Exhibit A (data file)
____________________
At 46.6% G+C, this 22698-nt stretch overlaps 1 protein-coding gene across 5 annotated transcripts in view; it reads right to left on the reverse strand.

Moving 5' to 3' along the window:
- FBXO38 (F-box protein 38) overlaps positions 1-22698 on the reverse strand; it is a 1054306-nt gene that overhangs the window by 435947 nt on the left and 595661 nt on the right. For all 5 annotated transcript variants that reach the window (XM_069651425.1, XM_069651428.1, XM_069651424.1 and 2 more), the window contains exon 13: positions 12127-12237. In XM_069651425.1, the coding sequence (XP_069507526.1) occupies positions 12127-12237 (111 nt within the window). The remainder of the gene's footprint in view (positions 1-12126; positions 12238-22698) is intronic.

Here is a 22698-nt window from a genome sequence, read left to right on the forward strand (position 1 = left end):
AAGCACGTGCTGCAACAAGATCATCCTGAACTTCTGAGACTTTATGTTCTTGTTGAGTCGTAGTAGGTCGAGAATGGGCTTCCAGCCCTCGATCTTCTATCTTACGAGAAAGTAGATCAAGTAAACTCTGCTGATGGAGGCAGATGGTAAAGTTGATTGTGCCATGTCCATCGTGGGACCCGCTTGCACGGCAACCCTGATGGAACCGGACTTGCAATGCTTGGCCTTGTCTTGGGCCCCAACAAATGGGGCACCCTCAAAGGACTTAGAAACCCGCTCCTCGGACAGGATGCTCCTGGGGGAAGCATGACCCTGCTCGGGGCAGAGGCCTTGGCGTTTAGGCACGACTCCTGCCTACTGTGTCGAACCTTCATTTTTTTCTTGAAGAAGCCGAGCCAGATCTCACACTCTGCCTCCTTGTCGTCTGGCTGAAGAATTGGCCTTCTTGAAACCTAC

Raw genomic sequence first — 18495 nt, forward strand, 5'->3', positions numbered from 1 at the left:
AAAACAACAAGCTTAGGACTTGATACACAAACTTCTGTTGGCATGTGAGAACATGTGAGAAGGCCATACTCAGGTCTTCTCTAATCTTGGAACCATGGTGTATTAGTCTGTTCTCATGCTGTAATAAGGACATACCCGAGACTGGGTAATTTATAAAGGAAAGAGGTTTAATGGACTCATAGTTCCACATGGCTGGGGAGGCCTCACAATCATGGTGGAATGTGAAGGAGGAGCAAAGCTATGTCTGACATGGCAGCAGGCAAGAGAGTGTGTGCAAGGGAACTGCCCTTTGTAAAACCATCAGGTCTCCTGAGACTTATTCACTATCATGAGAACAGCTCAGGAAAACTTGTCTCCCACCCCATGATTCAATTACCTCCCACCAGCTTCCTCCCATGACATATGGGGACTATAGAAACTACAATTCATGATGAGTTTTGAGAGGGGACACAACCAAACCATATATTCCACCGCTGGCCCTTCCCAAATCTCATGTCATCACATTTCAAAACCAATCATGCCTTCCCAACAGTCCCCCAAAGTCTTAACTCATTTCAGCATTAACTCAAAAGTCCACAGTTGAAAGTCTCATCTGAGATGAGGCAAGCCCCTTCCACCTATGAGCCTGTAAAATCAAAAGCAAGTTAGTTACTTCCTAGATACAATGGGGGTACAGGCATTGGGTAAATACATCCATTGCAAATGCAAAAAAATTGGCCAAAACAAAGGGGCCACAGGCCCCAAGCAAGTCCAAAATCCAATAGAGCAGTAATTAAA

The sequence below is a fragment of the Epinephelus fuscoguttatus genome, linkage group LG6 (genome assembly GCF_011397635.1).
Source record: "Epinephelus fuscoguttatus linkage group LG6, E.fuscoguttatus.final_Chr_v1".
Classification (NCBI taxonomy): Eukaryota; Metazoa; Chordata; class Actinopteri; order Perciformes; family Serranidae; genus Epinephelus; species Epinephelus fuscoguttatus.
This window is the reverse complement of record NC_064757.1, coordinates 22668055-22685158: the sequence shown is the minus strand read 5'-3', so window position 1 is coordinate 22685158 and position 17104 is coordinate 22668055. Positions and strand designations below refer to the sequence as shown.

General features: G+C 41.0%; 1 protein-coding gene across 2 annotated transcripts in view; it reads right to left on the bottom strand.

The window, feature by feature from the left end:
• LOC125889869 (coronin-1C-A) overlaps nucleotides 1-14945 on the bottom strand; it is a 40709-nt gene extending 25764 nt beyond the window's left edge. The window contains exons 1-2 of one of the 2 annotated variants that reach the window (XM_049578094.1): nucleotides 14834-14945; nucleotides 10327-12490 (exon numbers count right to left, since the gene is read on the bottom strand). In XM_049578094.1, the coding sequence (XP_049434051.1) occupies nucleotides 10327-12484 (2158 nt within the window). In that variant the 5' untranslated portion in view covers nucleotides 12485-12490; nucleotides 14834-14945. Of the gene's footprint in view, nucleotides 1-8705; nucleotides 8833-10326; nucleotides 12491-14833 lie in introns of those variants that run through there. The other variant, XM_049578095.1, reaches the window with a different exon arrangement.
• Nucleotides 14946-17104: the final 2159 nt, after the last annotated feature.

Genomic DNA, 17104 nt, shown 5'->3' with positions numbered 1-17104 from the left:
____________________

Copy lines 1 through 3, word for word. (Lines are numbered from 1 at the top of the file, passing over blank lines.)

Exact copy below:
At 46.6% G+C, this 22698-nt stretch overlaps 1 protein-coding gene across 5 annotated transcripts in view; it reads right to left on the reverse strand.

Moving 5' to 3' along the window:
- FBXO38 (F-box protein 38) overlaps positions 1-22698 on the reverse strand; it is a 1054306-nt gene that overhangs the window by 435947 nt on the left and 595661 nt on the right. For all 5 annotated transcript variants that reach the window (XM_069651425.1, XM_069651428.1, XM_069651424.1 and 2 more), the window contains exon 13: positions 12127-12237. In XM_069651425.1, the coding sequence (XP_069507526.1) occupies positions 12127-12237 (111 nt within the window). The remainder of the gene's footprint in view (positions 1-12126; positions 12238-22698) is intronic.